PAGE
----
Take A Look At AMD's Phenom And Spider

AMD's native quad-core micro-architecture gives Phenom certain advantages over Intel's Core 2 Quad desktop processors, particularly in areas of memory and power usage. The only question is whether Intel's move to hafnium with its 45nm process makes up enough ground in those areas to nullify that advantage as both chipmakers ramp up their new products in the coming months.

Phenom is the latest and greatest desktop chip from AMD. With native quad-core design, it's got an integrated DDR2 dual-channel memory controller, shared third-level cache, HyperTransport 3.0 and Cool'n'Quiet 2.0 technology. The first products released, the Phenom 9500 (pictured, left) and 9600, have clock speeds of 2.2GHz and 2.3GHz respectively. Initial prices are set at $251 and $283.

Next up, the Phenom FX-80 series for high-end gaming systems (pictured, right) and the triple-core Phenom 8000 series.

Here's what you get with Phenom, according to AMD:

- Next-generation HyperTransport 3.0 with bandwidth for high-definition 1080P video playback and ultra-high resolution gaming;

- Three levels of cache, including new shared L3 cache, for faster data sharing, enhancing multi-tasking and multi-threaded performance;

- 128-bit floating point units for faster performance on computationally intense security, entertainment, gaming, modeling and simulation applications;

- Improved branch prediction for faster performance in Visual Basic, C++ and Java applications;

- Industry-leading memory performance with a 128-bit dual-channel integrated memory controller supporting up to DDR2 1066 (pending JEDEC approval and release of DDR2-1066 specification);

- True quad-core design with all cores, memory controller and separate I/O interface communicating through a high-performance crossbar switch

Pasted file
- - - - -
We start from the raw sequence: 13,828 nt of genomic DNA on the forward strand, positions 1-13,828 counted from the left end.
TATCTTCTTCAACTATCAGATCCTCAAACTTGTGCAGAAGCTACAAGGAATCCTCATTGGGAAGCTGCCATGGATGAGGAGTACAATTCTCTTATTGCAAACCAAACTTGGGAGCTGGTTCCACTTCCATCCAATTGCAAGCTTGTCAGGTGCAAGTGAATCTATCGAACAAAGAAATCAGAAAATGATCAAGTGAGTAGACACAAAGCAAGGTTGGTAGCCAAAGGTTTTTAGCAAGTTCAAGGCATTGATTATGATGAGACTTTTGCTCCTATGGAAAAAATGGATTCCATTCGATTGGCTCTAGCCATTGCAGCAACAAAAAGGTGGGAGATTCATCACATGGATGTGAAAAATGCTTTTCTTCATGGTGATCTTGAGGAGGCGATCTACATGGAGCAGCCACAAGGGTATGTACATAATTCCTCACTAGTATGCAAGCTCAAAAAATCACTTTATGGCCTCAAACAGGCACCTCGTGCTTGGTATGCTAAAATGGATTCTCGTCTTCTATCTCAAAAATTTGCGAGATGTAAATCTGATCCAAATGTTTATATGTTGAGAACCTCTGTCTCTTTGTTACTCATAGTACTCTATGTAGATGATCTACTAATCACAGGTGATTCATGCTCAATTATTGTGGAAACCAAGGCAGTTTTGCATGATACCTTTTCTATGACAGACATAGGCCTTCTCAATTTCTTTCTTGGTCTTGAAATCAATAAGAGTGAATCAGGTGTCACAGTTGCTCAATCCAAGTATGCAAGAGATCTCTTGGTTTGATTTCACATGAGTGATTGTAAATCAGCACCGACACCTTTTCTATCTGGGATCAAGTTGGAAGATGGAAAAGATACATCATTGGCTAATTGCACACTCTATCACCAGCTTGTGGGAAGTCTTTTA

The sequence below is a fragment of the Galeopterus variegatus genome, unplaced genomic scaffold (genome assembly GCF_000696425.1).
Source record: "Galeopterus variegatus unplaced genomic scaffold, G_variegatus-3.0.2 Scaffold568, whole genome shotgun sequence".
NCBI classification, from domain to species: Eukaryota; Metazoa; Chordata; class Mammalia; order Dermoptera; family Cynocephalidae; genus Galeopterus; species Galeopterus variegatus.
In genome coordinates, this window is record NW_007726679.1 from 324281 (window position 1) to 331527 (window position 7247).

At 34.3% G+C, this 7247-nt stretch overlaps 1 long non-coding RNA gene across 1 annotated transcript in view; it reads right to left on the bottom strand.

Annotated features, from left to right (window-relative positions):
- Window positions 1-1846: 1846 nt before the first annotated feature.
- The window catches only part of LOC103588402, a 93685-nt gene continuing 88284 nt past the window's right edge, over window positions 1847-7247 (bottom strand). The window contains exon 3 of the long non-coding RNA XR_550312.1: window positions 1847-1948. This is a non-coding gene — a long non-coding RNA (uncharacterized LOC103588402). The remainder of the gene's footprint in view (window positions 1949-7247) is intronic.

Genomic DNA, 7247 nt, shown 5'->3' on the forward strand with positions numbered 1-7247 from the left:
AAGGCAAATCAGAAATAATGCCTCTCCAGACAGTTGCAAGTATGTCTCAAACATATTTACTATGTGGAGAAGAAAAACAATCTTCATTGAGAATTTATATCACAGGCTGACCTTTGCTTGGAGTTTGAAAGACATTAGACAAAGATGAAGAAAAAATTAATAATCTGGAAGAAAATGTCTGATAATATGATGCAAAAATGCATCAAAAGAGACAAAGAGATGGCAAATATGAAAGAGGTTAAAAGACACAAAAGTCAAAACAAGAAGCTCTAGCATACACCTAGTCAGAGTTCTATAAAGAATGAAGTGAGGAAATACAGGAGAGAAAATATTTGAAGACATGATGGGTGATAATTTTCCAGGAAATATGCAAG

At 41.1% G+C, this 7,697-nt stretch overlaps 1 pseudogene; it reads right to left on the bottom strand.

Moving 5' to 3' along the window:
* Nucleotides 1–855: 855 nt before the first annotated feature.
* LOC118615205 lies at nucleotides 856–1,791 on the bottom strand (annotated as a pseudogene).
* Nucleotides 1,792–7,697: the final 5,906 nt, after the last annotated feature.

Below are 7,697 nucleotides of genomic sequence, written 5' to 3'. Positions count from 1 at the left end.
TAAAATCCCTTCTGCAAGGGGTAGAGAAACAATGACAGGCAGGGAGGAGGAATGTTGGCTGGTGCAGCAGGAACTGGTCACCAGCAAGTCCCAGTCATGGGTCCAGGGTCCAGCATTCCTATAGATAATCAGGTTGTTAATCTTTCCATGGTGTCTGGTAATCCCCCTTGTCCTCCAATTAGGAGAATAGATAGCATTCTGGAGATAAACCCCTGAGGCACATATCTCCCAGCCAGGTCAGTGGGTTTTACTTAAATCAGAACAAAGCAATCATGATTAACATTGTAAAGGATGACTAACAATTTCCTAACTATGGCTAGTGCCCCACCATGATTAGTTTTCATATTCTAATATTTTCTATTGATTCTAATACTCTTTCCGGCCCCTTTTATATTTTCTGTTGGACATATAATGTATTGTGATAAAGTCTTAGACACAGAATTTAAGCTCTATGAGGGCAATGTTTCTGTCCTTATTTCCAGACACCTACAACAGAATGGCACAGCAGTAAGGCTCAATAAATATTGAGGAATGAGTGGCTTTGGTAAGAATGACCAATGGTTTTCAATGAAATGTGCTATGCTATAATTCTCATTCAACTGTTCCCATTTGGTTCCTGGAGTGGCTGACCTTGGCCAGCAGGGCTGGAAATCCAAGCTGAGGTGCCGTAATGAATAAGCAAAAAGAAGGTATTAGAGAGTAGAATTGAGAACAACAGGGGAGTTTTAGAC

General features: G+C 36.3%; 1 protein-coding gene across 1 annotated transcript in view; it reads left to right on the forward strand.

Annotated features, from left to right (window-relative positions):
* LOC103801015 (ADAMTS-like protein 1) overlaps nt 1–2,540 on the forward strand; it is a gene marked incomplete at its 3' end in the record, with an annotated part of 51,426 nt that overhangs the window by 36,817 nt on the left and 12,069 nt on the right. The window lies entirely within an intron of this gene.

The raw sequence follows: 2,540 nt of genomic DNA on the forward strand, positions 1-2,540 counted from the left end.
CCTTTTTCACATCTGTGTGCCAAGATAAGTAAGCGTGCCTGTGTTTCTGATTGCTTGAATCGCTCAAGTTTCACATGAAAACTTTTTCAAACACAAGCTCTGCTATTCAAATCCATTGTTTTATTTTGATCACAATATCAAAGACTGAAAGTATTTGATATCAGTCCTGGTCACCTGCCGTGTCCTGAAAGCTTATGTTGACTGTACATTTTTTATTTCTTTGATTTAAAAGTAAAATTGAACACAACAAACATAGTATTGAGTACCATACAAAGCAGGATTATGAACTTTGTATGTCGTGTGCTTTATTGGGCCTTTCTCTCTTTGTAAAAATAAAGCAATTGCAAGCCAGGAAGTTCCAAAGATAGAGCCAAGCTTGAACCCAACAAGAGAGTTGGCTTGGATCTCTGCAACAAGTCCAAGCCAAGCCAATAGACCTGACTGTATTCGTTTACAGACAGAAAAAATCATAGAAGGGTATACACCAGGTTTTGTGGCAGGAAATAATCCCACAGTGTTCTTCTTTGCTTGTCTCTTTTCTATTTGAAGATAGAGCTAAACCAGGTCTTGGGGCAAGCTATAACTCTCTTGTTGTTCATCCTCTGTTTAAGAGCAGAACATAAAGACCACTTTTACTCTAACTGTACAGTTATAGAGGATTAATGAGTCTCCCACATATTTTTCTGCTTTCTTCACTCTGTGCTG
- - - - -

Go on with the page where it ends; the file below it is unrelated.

AMD's new ATI Radeon HD 3800 graphics processor series is a mid-priced stand-alone product, but it was built to slide right into the chip maker's new Spider platform for super-charged quad-core gaming systems. The Radeon HD 3800 series is AMD's first manufactured with the 55nm process and first to support DirectX 10.1, Microsoft's multimedia API set to be shipped with Windows Vista Service Pack 1 in January. Launch prices for the GPUs were $179 for the 3850 and $219 for the 3870.

The new Spider platform for high-performance systems combines AMD's new Phenom quad-core desktop CPU, its ATI Radeon HD 3800 GPU series and the chipmaker's 790FX chipset. Here's what you get when you integrate the total package:

- Enhanced multi-GPU support;

- HyperTransport 3.0;

- PCI Express 2.0;

- Triple and Quad configurations;

- Extreme overclocking with AMD's new OverDrive software interface, featuring Novice, Advanced and Automated performance tuning modes

The ATI Radeon HD 3800 GPU and motherboard has hot cartoon babes on the casing, if you're into that sort of thing.

Slide in as many as four of these babies on to AMD's Spider platform and get ready for 'octaview' gaming -- that's right, eight monitors' and 42 PCI Express lanes' worth of explosions and mindless killing.